Whether you’re a multinational company or an individual, it’s vital to protect your online reputation. Here we examine some common sense measures all of us should be taking, whether we’re trying to reach new customers online or impress prospective employers. If you think this advice doesn’t apply to you, you’re sadly mistaken. A poll by ExecuNet recently revealed that a staggering 90% of recruiters admitted to searching for background on potential candidates online. Online footprints can make or break careers, not to mention the dangers of online security threats like identity theft.
Questionable tweets, Facebook photos and out-of-date LinkedIn profiles can have a direct impact upon a candidate’s employment prospects. Negative search results appearing at the top of the page can be very persuasive in putting off potential customers or employers.
#1 Google yourself
This isn’t vanity. There’s no point spending hours polishing your CV if negative press is the first thing a prospective employer will see when they search for you. Always presume that potential employers will Google you – you need that first page of Google to say only good things. When Googling yourself, make sure the personalized search result setting is turned off (this tailors results to those Google thinks you’ll find most relevant taking into account criteria such as social networks and your location). You should look through all of the search results: though most customers or employers won’t bother looking past the first page of Google if page 1 is positive, there’s always the risk that content on page 2 could bounce up to page 1 suddenly. If that content reflects badly upon you, this could cause you significant problems.
#2 Be proactive
It’s far easier to deal with any negative press if you’ve already taken the time to build up a strong online presence. Ideally, a prospective employer searching your name should find a number of positive results, such as LinkedIn endorsements, projects you’ve worked on – even your charity work. The next best thing is not finding anything about you online at all, but be warned, where you have no online presence at all, any negative press is going to go straight in at number 1. Online stories or social media profiles might not relate to you at all, merely someone of the same name. Of the recruiters polled by ExecuNet, only 27% raised concerns about material found online with candidates and gave them the opportunity to explain.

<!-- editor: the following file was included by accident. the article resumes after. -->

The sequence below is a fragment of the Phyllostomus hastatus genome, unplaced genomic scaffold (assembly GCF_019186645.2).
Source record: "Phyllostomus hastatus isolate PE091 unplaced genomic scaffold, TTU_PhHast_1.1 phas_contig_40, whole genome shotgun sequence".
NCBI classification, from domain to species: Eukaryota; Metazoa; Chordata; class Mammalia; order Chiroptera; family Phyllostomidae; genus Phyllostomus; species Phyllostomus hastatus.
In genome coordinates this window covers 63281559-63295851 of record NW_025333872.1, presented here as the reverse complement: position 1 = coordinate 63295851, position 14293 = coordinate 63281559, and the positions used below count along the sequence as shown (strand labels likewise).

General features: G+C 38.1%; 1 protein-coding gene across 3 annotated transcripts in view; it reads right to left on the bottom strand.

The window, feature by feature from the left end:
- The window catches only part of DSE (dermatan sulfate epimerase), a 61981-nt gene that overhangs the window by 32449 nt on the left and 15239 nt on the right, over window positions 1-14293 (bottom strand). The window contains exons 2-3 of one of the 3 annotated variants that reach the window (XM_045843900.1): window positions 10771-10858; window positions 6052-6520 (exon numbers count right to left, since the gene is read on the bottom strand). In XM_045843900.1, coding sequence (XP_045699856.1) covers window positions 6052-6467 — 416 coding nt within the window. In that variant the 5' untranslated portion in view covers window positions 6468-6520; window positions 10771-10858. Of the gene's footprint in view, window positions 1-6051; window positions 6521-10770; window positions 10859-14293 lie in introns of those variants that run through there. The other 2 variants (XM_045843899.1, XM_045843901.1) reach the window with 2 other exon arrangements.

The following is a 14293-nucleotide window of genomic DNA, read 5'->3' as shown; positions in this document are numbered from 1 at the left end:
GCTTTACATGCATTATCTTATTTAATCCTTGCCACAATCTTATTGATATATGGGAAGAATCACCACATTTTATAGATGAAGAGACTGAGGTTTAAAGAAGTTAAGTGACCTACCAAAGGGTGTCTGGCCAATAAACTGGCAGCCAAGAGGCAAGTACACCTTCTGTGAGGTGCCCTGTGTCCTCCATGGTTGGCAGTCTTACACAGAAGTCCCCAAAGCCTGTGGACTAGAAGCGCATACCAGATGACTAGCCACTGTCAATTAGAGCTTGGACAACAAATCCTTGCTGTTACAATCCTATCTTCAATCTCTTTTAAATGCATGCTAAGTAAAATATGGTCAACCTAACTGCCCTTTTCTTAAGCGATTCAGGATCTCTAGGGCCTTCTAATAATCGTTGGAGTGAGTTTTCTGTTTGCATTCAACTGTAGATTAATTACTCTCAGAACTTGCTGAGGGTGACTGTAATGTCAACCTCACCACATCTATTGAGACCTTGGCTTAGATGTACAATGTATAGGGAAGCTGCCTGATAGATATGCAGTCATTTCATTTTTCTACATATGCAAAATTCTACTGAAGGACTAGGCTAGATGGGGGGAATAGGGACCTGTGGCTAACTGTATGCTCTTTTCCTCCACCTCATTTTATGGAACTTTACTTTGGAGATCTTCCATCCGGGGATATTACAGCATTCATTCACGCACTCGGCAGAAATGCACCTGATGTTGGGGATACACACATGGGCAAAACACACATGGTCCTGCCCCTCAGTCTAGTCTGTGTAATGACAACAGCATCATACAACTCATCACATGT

#3 Own as many slots as possible
Reputation Defender recommend building profiles on social media sites such as Facebook, Twitter, Google+ and LinkedIn. Search engines like Google view these results as authoritative, meaning they have a strong chance of hitting the first page of results. By setting up, optimizing and maintaining profiles on the main social networking sites, you can create a positive online reputation; even acquire a following. Claim your URL on Facebook to prevent others doing so, potentially diluting your search engine results, and reducing the risk of mistaken identity. Filling out your social media profiles as fully as possible and linking them to one another gives them yet more of a boost in the Google rankings.
#4 Optimize your profiles
This is particularly important for LinkedIn. Marketing expert Nick Parham recommends writing your LinkedIn profile in the third person as this sounds more professional. By using your name in your LinkedIn profile you are reinforcing to Google that this page is highly relevant and helping it to feature highly in the search results. Your full name should be used at least twice in your profile; it’s important it features at the beginning. You can also feature your name in the headline. It’s vital that your profile reads naturally, so for later references stick with either your first or last name. Incorporating other keywords in your LinkedIn profile and headline which describe what you do is particularly helpful, as is getting others to refer to those keywords in their recommendations.
#5 Buy domains that incorporate your name
When ranking content, Google gives a lot of authority to words contained in a URL. If the URL of a website, blog or page contains your name, the chances are that Google will rank it at the top of your search results. By buying more than one domain you’re preventing others from acquiring them, and reducing the chances of mistaken identity or identity theft.
#6 Build an online reputation but share with caution
While we’re discussing building an online reputation across as many sites as possible, it’s important to remember that personal information such as your full date of birth and telephone number should never be incorporated in your social media profile – revealing too much leaves you vulnerable to identity theft.
Reputation Defender help millions of customers worldwide to build and maintain a positive online presence. Get in contact with us today to learn how our team of advisors use their expertise in online reputation management to achieve the best results for our clients.
Icons courtesy of Jurgen Apelo